Davao vows to shield mining ban from Malacañang pressure
Subscribe Now May 15, 2015 at 10:50am
Environmentalists urged Davaoeños to "defend [the] hard-earned victory" that is the city's total ban on mining, noting that the local law is a step forward for the nationwide campaign to end destructive activities that would permanently damage the country's rich natural resources.
"The Davao City mining ban is a fruit of the people's tireless struggles to oppose destructive large-scale mining projects, but its punitive fines are too miniscule to effectively discourage violators," Kim Gargar, spokesperson of the local environmental group Panalipdan-Southern Mindanao, said Wednesday, May 13.
"From this point on, we must continue advocating for the passage of the People's Mining Bill in Congress for the long-term re-orientation of the entire mining industry toward the sustainable path of national industrialization," he added.
Kalumaran, an alliance of 18 ethnolinguistic lumad groups in Mindanao, warned that mining companies interested in the mineral resources of Davao will continue to lobby the government to circumvent the city's mining ban.
"There will be political pressures from Malacañang and mining companies to strike down the mining ban ordinance. President [Benigno] Aquino [III] will invoke Executive Order 79 to subvert local autonomy. Albertos Gold Corporation and Penson Corporation will surely mobilize their lobby machineries," said Kalumaran secretary general Dulphing Ogan.
He said the two United States-based mining companies are eyeing to explore some 17,000 hectares in Paquibato District, which is home to indigenous peoples. "But we expect this august body" – referring to the Davao city council – "to stand firm in its conviction to uphold the people’sconstitutional right for a balanced and healthful ecology."
MRC Allied, a Filipino mining firm, is also known to be interested in exploring Paquibato, the group said.
The ordinance was authored by councilors Leo Avila and Danilo Dayanghirang. It states that no mining operations, except for quarry purposes, will be approved in the city.
“No approval shall be granted or issued by the city through its Sangguniang Panglungsod to any person, natural or juridical, to undertake any and all forms of mining operation in any area within the territorial jurisdiction of Davao City, except rocks and mineral substances classified under the quarry,” the ordinance stated.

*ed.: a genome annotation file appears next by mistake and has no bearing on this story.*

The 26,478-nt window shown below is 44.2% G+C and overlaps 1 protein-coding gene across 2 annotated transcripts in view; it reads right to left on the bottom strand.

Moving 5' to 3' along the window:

Ogan said, "We congratulate the people of Davao City, especially those who were in the frontline of the protest movement against the Philippine Mining Act of 1995, for this hard-earned victory against an anti-people, anti-environment mining law."
"We also commend the leadership of Vice Mayor Paulo Duterte and Mayor Rodrigo Duterte, which has given teeth to the newest pro-people and environment-responsive legislation by warning mining companies, 'We don’t want you here,'" Ogan said.
Mayor Duterte is vocal about his stand against mining. He says that mining not only destroys the environment but also causes conflict in the communities.
"The bias for the unbridled extraction of mineral wealth by multinational corporations has only fuelled violence in the communities and brought unspeakable destruction to the environment. The so-called benefits of mining are just but myths created by those who want to control the exploitation and utilization of our natural resources," Kalumaran's Ogan said.
"We are also urging the people of Davao to continue our vigilance and defend this hard-earned victory. Let us not allow self-serving policy imposition to clip the power of the people to determine their appropriate local economic development," Ogan added.
At least 12 local government units, including provinces and city governments across the Philippines have already banned large-scale mining. They include Mindoro Oriental, Mindoro Occidental, Puerto Princesa City, Marinduque, Romblon, Guimaras, Capiz, Albay, Eastern Samar, Northern Samar, Western Samar, and Negros Occidental.
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